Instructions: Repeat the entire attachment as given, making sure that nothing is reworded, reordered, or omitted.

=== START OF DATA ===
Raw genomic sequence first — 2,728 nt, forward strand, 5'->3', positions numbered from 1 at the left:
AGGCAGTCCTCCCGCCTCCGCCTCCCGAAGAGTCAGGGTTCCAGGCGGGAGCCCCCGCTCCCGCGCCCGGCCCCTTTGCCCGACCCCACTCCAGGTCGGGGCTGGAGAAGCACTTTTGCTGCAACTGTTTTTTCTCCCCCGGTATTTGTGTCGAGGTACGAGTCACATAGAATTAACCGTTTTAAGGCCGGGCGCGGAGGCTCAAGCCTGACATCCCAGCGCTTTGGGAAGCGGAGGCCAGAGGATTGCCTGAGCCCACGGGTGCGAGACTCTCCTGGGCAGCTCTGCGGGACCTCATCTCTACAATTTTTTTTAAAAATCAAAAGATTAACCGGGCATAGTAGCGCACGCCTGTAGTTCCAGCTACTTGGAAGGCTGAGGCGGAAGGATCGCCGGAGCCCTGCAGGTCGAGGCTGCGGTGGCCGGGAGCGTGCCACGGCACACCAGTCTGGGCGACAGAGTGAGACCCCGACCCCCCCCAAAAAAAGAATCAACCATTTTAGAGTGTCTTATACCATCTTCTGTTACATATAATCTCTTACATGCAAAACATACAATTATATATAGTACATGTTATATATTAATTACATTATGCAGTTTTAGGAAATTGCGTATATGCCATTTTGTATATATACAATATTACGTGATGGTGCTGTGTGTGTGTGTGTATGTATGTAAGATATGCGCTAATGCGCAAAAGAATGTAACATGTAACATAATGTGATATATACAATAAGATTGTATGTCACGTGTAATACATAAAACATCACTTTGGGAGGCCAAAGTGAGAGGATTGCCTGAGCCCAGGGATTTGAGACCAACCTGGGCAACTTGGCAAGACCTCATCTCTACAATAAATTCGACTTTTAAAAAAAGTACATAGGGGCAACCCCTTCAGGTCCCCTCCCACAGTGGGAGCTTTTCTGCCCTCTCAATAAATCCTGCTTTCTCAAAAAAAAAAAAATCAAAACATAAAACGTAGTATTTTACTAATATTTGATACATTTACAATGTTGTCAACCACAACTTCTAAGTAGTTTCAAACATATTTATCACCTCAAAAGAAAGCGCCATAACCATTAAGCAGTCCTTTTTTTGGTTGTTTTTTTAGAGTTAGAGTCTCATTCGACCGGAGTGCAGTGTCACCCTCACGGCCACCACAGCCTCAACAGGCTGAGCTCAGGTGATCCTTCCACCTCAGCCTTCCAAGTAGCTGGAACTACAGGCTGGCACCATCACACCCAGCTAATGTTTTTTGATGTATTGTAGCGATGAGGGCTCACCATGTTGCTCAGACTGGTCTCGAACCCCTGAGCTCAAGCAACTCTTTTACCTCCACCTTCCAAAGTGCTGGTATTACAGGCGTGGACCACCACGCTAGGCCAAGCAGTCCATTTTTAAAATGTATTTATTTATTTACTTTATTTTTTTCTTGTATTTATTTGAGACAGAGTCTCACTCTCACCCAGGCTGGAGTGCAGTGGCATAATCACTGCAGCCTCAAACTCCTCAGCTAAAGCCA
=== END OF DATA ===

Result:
Raw genomic sequence first — 2,728 nt, forward strand, 5'->3', positions numbered from 1 at the left:
AGGCAGTCCTCCCGCCTCCGCCTCCCGAAGAGTCAGGGTTCCAGGCGGGAGCCCCCGCTCCCGCGCCCGGCCCCTTTGCCCGACCCCACTCCAGGTCGGGGCTGGAGAAGCACTTTTGCTGCAACTGTTTTTTCTCCCCCGGTATTTGTGTCGAGGTACGAGTCACATAGAATTAACCGTTTTAAGGCCGGGCGCGGAGGCTCAAGCCTGACATCCCAGCGCTTTGGGAAGCGGAGGCCAGAGGATTGCCTGAGCCCACGGGTGCGAGACTCTCCTGGGCAGCTCTGCGGGACCTCATCTCTACAATTTTTTTTAAAAATCAAAAGATTAACCGGGCATAGTAGCGCACGCCTGTAGTTCCAGCTACTTGGAAGGCTGAGGCGGAAGGATCGCCGGAGCCCTGCAGGTCGAGGCTGCGGTGGCCGGGAGCGTGCCACGGCACACCAGTCTGGGCGACAGAGTGAGACCCCGACCCCCCCCAAAAAAAGAATCAACCATTTTAGAGTGTCTTATACCATCTTCTGTTACATATAATCTCTTACATGCAAAACATACAATTATATATAGTACATGTTATATATTAATTACATTATGCAGTTTTAGGAAATTGCGTATATGCCATTTTGTATATATACAATATTACGTGATGGTGCTGTGTGTGTGTGTGTATGTATGTAAGATATGCGCTAATGCGCAAAAGAATGTAACATGTAACATAATGTGATATATACAATAAGATTGTATGTCACGTGTAATACATAAAACATCACTTTGGGAGGCCAAAGTGAGAGGATTGCCTGAGCCCAGGGATTTGAGACCAACCTGGGCAACTTGGCAAGACCTCATCTCTACAATAAATTCGACTTTTAAAAAAAGTACATAGGGGCAACCCCTTCAGGTCCCCTCCCACAGTGGGAGCTTTTCTGCCCTCTCAATAAATCCTGCTTTCTCAAAAAAAAAAAAATCAAAACATAAAACGTAGTATTTTACTAATATTTGATACATTTACAATGTTGTCAACCACAACTTCTAAGTAGTTTCAAACATATTTATCACCTCAAAAGAAAGCGCCATAACCATTAAGCAGTCCTTTTTTTGGTTGTTTTTTTAGAGTTAGAGTCTCATTCGACCGGAGTGCAGTGTCACCCTCACGGCCACCACAGCCTCAACAGGCTGAGCTCAGGTGATCCTTCCACCTCAGCCTTCCAAGTAGCTGGAACTACAGGCTGGCACCATCACACCCAGCTAATGTTTTTTGATGTATTGTAGCGATGAGGGCTCACCATGTTGCTCAGACTGGTCTCGAACCCCTGAGCTCAAGCAACTCTTTTACCTCCACCTTCCAAAGTGCTGGTATTACAGGCGTGGACCACCACGCTAGGCCAAGCAGTCCATTTTTAAAATGTATTTATTTATTTACTTTATTTTTTTCTTGTATTTATTTGAGACAGAGTCTCACTCTCACCCAGGCTGGAGTGCAGTGGCATAATCACTGCAGCCTCAAACTCCTCAGCTAAAGCCA